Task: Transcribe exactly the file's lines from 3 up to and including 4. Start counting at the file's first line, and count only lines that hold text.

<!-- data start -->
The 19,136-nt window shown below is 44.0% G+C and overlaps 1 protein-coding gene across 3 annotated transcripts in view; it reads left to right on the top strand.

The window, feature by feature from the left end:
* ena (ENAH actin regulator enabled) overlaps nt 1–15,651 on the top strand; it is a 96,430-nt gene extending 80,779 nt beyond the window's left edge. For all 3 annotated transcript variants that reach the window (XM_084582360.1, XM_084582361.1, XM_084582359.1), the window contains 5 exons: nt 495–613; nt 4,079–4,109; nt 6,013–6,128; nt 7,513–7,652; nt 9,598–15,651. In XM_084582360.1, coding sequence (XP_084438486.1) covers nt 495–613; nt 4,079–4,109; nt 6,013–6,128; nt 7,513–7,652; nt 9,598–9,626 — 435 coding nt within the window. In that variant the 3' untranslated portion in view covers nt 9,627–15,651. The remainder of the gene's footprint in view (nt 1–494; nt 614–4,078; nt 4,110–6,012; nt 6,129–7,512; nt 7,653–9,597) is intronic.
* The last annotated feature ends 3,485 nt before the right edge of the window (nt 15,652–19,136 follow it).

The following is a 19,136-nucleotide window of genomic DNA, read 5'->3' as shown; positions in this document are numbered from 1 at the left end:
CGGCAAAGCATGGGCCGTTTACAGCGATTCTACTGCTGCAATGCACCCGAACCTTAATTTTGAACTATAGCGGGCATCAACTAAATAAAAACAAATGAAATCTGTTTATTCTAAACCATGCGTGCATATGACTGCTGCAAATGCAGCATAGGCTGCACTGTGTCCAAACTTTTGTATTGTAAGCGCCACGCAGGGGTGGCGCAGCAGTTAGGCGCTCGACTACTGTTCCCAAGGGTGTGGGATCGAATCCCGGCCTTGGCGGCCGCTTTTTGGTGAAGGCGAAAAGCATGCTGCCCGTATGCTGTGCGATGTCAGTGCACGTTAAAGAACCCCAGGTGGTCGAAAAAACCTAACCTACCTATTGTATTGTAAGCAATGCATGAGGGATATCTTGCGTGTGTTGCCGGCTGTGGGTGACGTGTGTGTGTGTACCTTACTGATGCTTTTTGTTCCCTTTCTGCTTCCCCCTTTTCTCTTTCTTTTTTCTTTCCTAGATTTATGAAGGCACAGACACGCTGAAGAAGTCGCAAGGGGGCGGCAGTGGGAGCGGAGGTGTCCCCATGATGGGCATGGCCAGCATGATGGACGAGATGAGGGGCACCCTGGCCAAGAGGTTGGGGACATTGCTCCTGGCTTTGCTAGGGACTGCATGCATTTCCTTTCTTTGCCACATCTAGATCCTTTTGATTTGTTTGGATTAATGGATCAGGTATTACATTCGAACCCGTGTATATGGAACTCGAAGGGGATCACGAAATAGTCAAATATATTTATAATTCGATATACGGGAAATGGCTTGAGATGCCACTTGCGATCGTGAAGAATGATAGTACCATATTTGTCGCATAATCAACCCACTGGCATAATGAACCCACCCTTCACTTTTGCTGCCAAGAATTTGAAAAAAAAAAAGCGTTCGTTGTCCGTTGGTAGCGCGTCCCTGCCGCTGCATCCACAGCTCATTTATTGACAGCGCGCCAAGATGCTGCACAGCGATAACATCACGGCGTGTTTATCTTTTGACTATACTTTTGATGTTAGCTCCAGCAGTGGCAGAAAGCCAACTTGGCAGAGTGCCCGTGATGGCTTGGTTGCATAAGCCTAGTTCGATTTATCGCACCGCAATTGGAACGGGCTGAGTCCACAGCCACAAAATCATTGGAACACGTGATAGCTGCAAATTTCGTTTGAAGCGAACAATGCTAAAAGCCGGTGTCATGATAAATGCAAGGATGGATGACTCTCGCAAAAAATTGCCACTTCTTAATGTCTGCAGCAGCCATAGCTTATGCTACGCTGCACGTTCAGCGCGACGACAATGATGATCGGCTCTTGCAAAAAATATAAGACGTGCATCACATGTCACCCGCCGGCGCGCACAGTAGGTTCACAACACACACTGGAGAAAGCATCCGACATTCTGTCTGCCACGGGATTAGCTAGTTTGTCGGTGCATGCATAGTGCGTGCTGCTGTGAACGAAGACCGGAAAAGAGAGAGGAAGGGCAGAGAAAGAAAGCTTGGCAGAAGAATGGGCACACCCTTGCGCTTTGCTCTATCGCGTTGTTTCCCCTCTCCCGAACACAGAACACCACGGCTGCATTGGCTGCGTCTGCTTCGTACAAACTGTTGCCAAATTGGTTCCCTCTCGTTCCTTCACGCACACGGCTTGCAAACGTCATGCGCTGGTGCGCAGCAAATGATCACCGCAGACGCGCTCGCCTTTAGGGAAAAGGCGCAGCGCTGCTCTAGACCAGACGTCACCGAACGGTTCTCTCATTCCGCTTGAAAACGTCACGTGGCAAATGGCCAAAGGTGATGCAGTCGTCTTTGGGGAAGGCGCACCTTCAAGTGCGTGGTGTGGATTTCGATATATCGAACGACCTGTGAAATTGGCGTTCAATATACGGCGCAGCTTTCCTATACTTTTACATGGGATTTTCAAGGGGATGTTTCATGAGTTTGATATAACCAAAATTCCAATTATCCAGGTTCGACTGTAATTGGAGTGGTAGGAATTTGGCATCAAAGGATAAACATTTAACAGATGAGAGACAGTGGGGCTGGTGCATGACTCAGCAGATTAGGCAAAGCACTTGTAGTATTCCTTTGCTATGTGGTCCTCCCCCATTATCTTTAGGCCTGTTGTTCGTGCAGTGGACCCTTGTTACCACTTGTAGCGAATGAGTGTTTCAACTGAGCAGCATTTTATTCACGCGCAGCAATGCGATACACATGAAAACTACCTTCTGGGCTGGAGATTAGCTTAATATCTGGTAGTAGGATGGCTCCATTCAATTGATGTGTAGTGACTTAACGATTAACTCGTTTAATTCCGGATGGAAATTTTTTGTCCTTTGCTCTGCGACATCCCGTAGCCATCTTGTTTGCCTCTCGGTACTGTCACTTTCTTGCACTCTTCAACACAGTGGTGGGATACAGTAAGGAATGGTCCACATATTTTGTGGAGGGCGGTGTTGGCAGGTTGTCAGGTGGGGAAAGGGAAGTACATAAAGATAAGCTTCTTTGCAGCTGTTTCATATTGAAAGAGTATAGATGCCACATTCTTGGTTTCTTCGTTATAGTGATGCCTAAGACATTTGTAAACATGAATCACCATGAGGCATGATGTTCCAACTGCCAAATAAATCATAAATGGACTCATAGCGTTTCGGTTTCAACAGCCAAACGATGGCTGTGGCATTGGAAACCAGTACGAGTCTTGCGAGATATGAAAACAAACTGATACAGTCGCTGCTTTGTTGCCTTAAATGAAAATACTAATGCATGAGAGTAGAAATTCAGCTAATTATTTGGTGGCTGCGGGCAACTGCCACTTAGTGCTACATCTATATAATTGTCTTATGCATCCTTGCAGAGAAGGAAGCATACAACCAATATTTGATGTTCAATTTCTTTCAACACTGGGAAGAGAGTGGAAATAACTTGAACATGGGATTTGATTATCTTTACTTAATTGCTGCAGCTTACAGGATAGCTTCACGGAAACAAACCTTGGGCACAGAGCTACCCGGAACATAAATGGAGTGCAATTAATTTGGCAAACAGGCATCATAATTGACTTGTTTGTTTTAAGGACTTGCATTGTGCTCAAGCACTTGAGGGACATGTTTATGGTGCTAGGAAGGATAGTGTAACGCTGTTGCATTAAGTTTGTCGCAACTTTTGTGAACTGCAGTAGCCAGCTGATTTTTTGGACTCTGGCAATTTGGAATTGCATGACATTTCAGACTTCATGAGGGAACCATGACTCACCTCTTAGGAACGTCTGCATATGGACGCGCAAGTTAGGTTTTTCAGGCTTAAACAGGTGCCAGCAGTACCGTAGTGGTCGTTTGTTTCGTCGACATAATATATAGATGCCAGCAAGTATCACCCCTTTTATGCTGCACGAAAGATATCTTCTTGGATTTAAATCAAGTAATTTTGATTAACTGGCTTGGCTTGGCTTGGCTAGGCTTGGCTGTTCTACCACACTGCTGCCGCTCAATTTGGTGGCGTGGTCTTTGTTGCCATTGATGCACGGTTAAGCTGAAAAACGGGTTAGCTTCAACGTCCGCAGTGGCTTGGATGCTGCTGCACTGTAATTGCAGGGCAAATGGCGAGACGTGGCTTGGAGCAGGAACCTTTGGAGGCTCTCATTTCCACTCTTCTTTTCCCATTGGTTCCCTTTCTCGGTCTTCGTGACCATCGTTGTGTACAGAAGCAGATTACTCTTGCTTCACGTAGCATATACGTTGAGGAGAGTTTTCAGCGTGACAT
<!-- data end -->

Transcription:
* ena (ENAH actin regulator enabled) overlaps nt 1–15,651 on the top strand; it is a 96,430-nt gene extending 80,779 nt beyond the window's left edge. For all 3 annotated transcript variants that reach the window (XM_084582360.1, XM_084582361.1, XM_084582359.1), the window contains 5 exons: nt 495–613; nt 4,079–4,109; nt 6,013–6,128; nt 7,513–7,652; nt 9,598–15,651. In XM_084582360.1, coding sequence (XP_084438486.1) covers nt 495–613; nt 4,079–4,109; nt 6,013–6,128; nt 7,513–7,652; nt 9,598–9,626 — 435 coding nt within the window. In that variant the 3' untranslated portion in view covers nt 9,627–15,651. The remainder of the gene's footprint in view (nt 1–494; nt 614–4,078; nt 4,110–6,012; nt 6,129–7,512; nt 7,653–9,597) is intronic.
* The last annotated feature ends 3,485 nt before the right edge of the window (nt 15,652–19,136 follow it).